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Foreword by Walter Cronkite  
Introduction - The National Science Foundation at 50: Where Discoveries Begin, by Rita Colwell  
Internet: Changing the Way we Communicate  
Advanced Materials: The Stuff Dreams are Made of  
Education: Lessons about Learning  
Manufacturing: The Forms of Things Unknown
Arabidopsis: Map-makers of the Plant Kingdom  
Decision Sciences: How the Game is Played  
Visualization: A Way to See the Unseen  
Environment: Taking the Long View  
Astronomy: Exploring the Expanding Universe  
Science on the Edge: Arctic and Antarctic Discoveries  
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Manufacturing: The Forms of Things Unknown

Manufacturing the Future

The ERC program is a particularly good example of how NSF brings together the discovery-driven culture of engineering. Manufacturers applaud NSF's efforts because they recognize that coming up with new systems and products is a much more complex and expensive venture than ever before, and they need the help of university-based researchers in order to build the science base for future advancements.

For example, it takes about a billion dollars to develop a new semiconductor chip capable of the kind of performance required in, say, high-definition television. That level of investment—that level of risk—deters even the most ambitious American companies from doing the kind of pioneering research necessary to keep them globally competitive. NSF's role as a catalyst for government-industry-academia collaboration is vital for the nation's economic well-being.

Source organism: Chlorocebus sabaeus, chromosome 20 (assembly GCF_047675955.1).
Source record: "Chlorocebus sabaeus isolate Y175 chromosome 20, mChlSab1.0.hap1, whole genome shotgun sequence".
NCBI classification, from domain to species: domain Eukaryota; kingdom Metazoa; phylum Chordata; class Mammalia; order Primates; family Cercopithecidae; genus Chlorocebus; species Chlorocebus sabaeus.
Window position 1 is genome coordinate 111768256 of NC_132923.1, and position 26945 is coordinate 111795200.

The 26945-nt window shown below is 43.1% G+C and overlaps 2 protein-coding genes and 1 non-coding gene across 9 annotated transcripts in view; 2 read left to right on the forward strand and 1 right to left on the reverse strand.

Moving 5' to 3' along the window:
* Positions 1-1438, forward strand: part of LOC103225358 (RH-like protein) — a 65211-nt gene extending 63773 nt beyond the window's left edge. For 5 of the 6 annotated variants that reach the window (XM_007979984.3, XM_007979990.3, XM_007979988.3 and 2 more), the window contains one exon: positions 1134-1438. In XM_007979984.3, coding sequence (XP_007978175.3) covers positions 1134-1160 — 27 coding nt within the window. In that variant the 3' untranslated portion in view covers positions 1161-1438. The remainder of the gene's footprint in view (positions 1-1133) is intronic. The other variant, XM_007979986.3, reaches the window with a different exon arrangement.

"You need a partnership," says NSF Deputy Director, Joseph Bordogna. "You need new knowledge out of universities and labs, new processes from industry, and a government willing to enable it all through appropriate R&D policy and frontier research and education investment, by and for the citizenry."

NSF's efforts to bridge the worlds of industry and academe reflect another truth about modern manufacturing: Knowledge and ideas are the most important raw materials.

"It's no longer profitable just to ship a piece of metal out the front door," industry analyst Graham Vickery told Industry Week. "What you're doing now is shipping some sort of component that requires things like support services, or advice, or design skills, or engineering know-how" in order for the component to be of actual use at the other end.

Finding innovative ways to handle information is now manufacturing's chief concern. "If you understand that today manufacturing is an enterprise-wide production process," says Eugene Wong, "you see that information management will assume an increasingly important role, one that may already have transcended the importance of transforming materials into products."

With NSF's help, American manufacturers are making the changes necessary to stay competitive in a marketplace increasingly dominated by e-commerce, while at the same time honoring the traditional core of manufacturing's purpose: the innovation of new technologies and products for an expectant public.

PDF Version
The Myth of Manufacturing's Demise
Rapid Prototyping
Getting Control
Supply Chain Management
Only the Agile Survive
Education that Works
Manufacturing in the Future
A Brief History
Next Generation of Manufacturing
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